I think the real problem people have with twists comes down to one of two reasons.  Either the movie is so convinced that the twist itself will be the greatest thing people have ever seen, and so they don't both to make the rest of the movie any good, or the movie's twist isn't really all that clever, but the movie is totally sure you're going to be blown away, so they keep pretending that you haven't guessed it yet.  Sometimes it's both.

Movies like Taking Lives or Hide and Seek fall into the former category.  And that's really the worse of the two groups - a crappy movie with a twist is still a crappy movie.  Stonehearst Asylum falls into the latter group, and there's some hope with that kind.  Its twists might be annoying and preposterous, but there's a halfway decent movie backing them up.

Stephanie and I took turns guessing at the plot twists within the first ten minutes of the film and we had already hit all of them before Newgate even got to the front gates of the asylum.  That scene was almost like a metaphor.  "Alright, have you finished purging all your guesses?  Good.  Welcome to the movie!  Come on in."


(Side note: I used to be one of those guys that was really proud of himself for guessing plot twists, and I realize how irritating that is for everyone else.  I want to be clear that I'm not trying to brag when I talk about a movie being predictable - I don't think it's a special talent or anything stupid like that.  The predictability is entirely the movie's fault.  If your opening sequence is so coy or bland that I find myself trying to get ahead of the movie's plot, then that means you screwed up.)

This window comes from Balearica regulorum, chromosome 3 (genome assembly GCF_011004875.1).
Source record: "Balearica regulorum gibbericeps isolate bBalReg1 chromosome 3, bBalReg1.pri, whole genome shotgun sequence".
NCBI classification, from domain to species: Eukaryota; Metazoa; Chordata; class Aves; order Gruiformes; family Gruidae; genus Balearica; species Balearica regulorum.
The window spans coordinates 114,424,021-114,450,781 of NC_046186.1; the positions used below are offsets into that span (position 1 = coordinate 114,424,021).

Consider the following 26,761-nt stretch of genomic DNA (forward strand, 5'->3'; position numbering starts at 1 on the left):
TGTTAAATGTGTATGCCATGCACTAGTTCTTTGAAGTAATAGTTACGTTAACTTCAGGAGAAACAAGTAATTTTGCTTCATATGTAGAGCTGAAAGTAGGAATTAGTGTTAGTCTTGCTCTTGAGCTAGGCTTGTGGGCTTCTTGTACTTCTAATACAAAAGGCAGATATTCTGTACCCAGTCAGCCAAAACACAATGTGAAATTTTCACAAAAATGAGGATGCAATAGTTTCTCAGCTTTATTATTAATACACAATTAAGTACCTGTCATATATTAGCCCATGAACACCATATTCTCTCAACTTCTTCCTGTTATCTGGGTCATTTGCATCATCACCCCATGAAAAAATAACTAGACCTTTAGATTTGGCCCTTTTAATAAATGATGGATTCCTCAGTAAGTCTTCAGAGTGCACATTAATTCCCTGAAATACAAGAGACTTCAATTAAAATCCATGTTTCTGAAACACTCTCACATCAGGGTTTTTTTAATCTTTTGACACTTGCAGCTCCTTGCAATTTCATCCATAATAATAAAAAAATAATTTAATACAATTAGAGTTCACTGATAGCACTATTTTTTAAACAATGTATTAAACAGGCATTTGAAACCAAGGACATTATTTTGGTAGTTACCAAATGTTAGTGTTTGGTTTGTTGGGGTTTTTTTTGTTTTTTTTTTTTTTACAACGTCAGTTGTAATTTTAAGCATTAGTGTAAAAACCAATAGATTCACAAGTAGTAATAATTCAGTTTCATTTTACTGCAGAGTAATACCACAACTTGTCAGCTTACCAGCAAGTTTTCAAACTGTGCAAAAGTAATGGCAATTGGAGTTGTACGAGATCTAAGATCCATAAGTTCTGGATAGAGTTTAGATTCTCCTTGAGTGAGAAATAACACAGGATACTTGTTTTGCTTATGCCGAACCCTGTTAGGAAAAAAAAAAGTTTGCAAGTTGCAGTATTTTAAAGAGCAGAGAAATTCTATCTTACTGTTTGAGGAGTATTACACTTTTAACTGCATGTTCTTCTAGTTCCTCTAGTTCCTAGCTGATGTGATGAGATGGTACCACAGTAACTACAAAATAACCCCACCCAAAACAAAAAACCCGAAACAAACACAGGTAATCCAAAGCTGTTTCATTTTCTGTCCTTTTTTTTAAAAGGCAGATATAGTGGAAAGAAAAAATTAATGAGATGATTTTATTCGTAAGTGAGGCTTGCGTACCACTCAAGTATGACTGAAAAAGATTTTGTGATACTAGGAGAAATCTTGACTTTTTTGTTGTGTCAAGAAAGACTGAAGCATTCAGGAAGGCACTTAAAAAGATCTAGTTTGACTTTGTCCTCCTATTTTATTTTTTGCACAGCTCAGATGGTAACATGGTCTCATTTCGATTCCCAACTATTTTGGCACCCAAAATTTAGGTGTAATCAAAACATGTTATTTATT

The thing that makes Stonehearst work, though, is that once you do make your guesses and get to the Asylum, it starts to just be a movie.  You can relax and put your feet up and not have to get into some petty pissing match with the movie where you get all grumpy and yell at it for not being as smart as you.  It's a movie rich with atmosphere and good set design inviting you to stay awhile.  That's worth all the dumb twists.

Hell, even the main character basically just keeps going about his business after he learns the first plot twist.  It's like they were so excited to tell you the twist and then they shrugged and said, "Actually, never mind.  Wanna watch a movie?"

And when all is said and done, it actually does something kind of fun with the final reveal that could pretty much only happen in a movie like this.  Time for some spoilers.










The Part Where I Praise the Final Plot Twist


Okay, so, this is a movie about insanity, and movies about insanity are always about blurring the lines between truth and lies, and so obviously you're going to see at least a few twists where it turns out people are either not who they say they are.  So the first twist - that Ben Kinglsey is a former inmate who has taken control of the Asylum and Michael Caine is the true superintendent - doesn't really count.  It's just the groundwork for the plot.